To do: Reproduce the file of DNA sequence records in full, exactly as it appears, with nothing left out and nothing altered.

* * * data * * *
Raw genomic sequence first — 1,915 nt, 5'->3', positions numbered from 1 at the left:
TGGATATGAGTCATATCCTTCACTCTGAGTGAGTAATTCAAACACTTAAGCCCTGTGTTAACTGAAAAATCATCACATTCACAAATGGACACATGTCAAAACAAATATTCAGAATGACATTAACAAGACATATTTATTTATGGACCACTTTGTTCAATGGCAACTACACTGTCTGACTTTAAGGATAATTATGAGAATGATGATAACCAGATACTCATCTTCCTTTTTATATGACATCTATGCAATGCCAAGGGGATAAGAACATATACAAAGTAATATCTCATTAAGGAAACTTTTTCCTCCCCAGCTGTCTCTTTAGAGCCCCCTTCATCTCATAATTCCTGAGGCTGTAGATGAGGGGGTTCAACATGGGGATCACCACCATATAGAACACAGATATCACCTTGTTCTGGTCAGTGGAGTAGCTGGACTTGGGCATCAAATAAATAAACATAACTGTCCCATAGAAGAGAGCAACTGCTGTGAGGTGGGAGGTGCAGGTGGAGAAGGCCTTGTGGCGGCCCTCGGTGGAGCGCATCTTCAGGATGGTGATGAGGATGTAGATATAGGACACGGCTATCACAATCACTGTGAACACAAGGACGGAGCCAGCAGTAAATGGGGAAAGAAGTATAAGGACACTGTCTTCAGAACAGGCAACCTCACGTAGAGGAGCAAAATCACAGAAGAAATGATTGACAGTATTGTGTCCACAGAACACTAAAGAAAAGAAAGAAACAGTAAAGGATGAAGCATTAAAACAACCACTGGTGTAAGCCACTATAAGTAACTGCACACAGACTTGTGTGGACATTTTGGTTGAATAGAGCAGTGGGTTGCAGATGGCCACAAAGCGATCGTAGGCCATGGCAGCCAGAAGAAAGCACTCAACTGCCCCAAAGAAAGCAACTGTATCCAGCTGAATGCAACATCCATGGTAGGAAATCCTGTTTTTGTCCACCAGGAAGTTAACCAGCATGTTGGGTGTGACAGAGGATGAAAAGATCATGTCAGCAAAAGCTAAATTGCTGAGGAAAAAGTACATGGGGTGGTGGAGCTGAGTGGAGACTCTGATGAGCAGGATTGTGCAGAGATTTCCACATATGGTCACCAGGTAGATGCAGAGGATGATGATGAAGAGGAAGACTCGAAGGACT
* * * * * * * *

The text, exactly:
Raw genomic sequence first — 1,915 nt, 5'->3', positions numbered from 1 at the left:
TGGATATGAGTCATATCCTTCACTCTGAGTGAGTAATTCAAACACTTAAGCCCTGTGTTAACTGAAAAATCATCACATTCACAAATGGACACATGTCAAAACAAATATTCAGAATGACATTAACAAGACATATTTATTTATGGACCACTTTGTTCAATGGCAACTACACTGTCTGACTTTAAGGATAATTATGAGAATGATGATAACCAGATACTCATCTTCCTTTTTATATGACATCTATGCAATGCCAAGGGGATAAGAACATATACAAAGTAATATCTCATTAAGGAAACTTTTTCCTCCCCAGCTGTCTCTTTAGAGCCCCCTTCATCTCATAATTCCTGAGGCTGTAGATGAGGGGGTTCAACATGGGGATCACCACCATATAGAACACAGATATCACCTTGTTCTGGTCAGTGGAGTAGCTGGACTTGGGCATCAAATAAATAAACATAACTGTCCCATAGAAGAGAGCAACTGCTGTGAGGTGGGAGGTGCAGGTGGAGAAGGCCTTGTGGCGGCCCTCGGTGGAGCGCATCTTCAGGATGGTGATGAGGATGTAGATATAGGACACGGCTATCACAATCACTGTGAACACAAGGACGGAGCCAGCAGTAAATGGGGAAAGAAGTATAAGGACACTGTCTTCAGAACAGGCAACCTCACGTAGAGGAGCAAAATCACAGAAGAAATGATTGACAGTATTGTGTCCACAGAACACTAAAGAAAAGAAAGAAACAGTAAAGGATGAAGCATTAAAACAACCACTGGTGTAAGCCACTATAAGTAACTGCACACAGACTTGTGTGGACATTTTGGTTGAATAGAGCAGTGGGTTGCAGATGGCCACAAAGCGATCGTAGGCCATGGCAGCCAGAAGAAAGCACTCAACTGCCCCAAAGAAAGCAACTGTATCCAGCTGAATGCAACATCCATGGTAGGAAATCCTGTTTTTGTCCACCAGGAAGTTAACCAGCATGTTGGGTGTGACAGAGGATGAAAAGATCATGTCAGCAAAAGCTAAATTGCTGAGGAAAAAGTACATGGGGTGGTGGAGCTGAGTGGAGACTCTGATGAGCAGGATTGTGCAGAGATTTCCACATATGGTCACCAGGTAGATGCAGAGGATGATGATGAAGAGGAAGACTCGAAGGACT